As noted above, sex-segregated contexts are also featured, but typically must be displaced in time or space for early modern English audiences. This is a common theme in travel narratives, such as Washington’s translation of de Nicolay’s Navigations into Turkey or Busbeq’s writings about Turkish baths. During the period under consideration here, England no longer had gender-segregated religious institutions (gone with the Reformation) and had not yet developed a system of girls’ boarding schools (which begin appearing in the later 17th century). Very shortly after the development of those boarding schools, we begin seeing literary speculations on the erotic possibilities for that environment, as in Erotopolis: The Present State of Betty-Land (1684). Depictions of female eroticism in convents, as in Marvell’s “Upon Appleton House”, necessarily locates the activity in the past or in other lands (and conveniently allows for the expression of religious bigotry as well). But even within individual stories, the characters’ erotic connection is often framed as in the past (as girls together).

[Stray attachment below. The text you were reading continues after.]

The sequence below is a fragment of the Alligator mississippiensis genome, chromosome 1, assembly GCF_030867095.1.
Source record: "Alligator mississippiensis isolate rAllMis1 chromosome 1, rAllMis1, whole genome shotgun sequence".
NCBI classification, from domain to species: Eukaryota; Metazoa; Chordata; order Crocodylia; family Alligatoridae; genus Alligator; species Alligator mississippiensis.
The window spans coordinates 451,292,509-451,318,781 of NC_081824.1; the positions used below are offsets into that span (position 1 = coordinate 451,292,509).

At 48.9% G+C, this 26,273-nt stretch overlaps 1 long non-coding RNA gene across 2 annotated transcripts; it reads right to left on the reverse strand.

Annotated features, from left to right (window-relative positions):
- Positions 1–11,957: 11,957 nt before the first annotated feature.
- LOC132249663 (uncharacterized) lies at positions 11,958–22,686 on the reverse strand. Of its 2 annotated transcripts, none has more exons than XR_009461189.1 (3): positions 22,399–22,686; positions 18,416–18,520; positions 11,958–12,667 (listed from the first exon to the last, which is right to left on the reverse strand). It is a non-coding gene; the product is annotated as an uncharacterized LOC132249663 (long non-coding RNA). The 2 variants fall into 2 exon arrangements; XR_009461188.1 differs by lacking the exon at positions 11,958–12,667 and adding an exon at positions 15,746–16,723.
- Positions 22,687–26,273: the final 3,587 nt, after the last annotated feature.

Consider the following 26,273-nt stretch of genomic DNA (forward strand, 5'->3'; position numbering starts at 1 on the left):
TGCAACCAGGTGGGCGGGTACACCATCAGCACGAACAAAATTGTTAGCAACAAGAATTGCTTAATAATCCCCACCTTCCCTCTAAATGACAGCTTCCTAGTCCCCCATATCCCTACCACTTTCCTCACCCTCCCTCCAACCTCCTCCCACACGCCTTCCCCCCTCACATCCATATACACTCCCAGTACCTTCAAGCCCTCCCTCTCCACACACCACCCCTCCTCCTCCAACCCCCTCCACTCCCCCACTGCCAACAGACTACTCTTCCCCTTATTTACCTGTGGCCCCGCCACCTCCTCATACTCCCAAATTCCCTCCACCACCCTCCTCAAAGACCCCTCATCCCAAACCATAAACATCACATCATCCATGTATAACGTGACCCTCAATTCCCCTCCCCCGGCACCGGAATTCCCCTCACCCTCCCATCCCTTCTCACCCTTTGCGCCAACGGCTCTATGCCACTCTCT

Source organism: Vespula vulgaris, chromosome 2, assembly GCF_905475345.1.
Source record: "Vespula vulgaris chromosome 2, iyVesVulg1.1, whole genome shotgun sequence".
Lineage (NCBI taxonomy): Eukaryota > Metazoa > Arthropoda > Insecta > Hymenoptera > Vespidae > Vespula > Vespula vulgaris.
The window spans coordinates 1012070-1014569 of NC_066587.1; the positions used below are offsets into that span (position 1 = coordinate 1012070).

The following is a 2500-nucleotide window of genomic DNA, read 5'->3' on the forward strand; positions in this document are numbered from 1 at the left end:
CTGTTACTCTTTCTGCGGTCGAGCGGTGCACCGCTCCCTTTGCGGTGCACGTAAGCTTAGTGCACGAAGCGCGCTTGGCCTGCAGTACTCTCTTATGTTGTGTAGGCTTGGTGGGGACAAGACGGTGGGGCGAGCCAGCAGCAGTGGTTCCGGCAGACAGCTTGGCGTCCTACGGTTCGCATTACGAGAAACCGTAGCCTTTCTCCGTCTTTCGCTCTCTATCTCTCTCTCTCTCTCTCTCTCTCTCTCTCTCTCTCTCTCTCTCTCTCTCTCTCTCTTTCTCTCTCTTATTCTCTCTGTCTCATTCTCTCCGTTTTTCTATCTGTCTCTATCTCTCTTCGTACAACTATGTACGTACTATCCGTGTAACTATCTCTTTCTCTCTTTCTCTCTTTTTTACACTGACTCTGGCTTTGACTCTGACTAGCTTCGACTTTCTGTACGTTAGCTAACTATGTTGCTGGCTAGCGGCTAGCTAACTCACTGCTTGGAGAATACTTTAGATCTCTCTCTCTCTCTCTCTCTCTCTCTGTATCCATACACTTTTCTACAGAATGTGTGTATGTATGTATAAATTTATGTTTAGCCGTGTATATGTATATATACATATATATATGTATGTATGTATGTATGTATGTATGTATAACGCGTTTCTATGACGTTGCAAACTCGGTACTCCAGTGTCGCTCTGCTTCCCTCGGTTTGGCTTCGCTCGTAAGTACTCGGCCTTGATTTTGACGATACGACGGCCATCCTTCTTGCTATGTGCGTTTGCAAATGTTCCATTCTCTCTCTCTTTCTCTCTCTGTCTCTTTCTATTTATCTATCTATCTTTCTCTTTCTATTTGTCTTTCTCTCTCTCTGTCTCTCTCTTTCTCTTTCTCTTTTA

Both the context and content of female-female erotic presentations emphasize that the eroticism was rarely intended to be understood as for the benefit of the characters involved. Emilia’s speech in The Two Noble Kinsmen that constantly emphasizes the “innocence” of the physicality of her interactions with Flavina implies that any erotic interpretation is intended to be added by the audience. Similarly, Donne’s “Sappho to Philaenis” reads very much as male-gaze porn rather than a representation of sensuality between the two women. Even more so, depictions that emphasized imbalances of power, status, or age are not portraying both female participants as enjoying mutual consenting affection. Rather, a heteronormative overlay assigns the more powerful figure to be “mannish” or a “hermaphrodite”, who manipulates or coerces the more “feminine” character. One example of aggressive (apparant) female-female eroticism is depictions of the myth of Callisto and Jupiter, where Jupiter disguises himself as Diana to aggressively court the nymph Callisto. Another dramatic (and real life) aggressively sexual woman was Moll Cutpurse (appearing as a dramatic character in The Roaring Girl) who is depicted as seducing both women and men. [bruster includes a long discussion depicting the relationship of Tamora and Lavinia in Titus Andronicus as sadistically erotic, but I think this may be stretching things.] A common theme of unequal eroticism occurs between an older bawd and a young (usually innocent) woman that she is attempting to lead into prostitution. This normally involves expressions of physical admiration, but may shade over into suggestions of more explicit activity where the experienced woman’s desires are mingled with serving the desires of another (male) figure. Examples include Pericles, as well as stories such as The Revenger’s Tragedy, Women Beware Women, A Game at Chess, and The Changeling, all from the first quarter of the 17th century. (It’s interesting to note that several of these include descriptions of female-female eroticism that specifically imply oral sex performed by the more assertive woman.)